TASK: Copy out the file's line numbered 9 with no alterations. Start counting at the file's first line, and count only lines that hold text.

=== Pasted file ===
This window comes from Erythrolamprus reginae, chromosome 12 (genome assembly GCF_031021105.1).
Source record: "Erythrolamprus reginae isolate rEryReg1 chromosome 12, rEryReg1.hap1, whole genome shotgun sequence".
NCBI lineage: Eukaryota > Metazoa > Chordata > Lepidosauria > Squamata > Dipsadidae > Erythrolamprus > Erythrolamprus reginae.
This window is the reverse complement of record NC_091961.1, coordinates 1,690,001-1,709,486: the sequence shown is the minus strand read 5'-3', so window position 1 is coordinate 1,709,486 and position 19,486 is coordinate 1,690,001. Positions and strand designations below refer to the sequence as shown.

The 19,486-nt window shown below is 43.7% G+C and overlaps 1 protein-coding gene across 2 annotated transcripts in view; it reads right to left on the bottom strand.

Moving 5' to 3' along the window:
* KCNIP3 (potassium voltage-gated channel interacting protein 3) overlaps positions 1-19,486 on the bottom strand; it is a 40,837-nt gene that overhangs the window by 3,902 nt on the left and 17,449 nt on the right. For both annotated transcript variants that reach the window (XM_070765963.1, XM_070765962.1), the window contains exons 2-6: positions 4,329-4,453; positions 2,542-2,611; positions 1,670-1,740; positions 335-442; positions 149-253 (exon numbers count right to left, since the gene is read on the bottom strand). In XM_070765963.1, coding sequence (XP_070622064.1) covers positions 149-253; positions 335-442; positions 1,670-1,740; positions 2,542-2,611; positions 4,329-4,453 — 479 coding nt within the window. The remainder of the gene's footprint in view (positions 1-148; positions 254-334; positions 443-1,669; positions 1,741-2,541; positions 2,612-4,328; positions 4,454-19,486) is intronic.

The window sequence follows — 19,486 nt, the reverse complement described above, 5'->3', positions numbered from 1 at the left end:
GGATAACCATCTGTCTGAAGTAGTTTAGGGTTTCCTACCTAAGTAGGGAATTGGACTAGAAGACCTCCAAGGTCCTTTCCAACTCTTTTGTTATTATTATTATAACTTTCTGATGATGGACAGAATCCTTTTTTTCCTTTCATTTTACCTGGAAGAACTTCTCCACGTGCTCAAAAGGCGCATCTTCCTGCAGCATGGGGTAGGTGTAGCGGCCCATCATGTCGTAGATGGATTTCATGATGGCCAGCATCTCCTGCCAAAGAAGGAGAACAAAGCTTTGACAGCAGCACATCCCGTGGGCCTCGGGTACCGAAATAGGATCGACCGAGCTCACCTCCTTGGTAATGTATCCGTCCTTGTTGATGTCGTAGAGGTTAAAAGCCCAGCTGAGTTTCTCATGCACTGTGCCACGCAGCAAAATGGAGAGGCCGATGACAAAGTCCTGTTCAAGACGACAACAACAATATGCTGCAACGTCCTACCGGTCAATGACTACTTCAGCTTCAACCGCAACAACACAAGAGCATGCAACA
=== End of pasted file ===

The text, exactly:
GGATAACCATCTGTCTGAAGTAGTTTAGGGTTTCCTACCTAAGTAGGGAATTGGACTAGAAGACCTCCAAGGTCCTTTCCAACTCTTTTGTTATTATTATTATAACTTTCTGATGATGGACAGAATCCTTTTTTTCCTTTCATTTTACCTGGAAGAACTTCTCCACGTGCTCAAAAGGCGCATCTTCCTGCAGCATGGGGTAGGTGTAGCGGCCCATCATGTCGTAGATGGATTTCATGATGGCCAGCATCTCCTGCCAAAGAAGGAGAACAAAGCTTTGACAGCAGCACATCCCGTGGGCCTCGGGTACCGAAATAGGATCGACCGAGCTCACCTCCTTGGTAATGTATCCGTCCTTGTTGATGTCGTAGAGGTTAAAAGCCCAGCTGAGTTTCTCATGCACTGTGCCACGCAGCAAAATGGAGAGGCCGATGACAAAGTCCTGTTCAAGACGACAACAACAATATGCTGCAACGTCCTACCGGTCAATGACTACTTCAGCTTCAACCGCAACAACACAAGAGCATGCAACA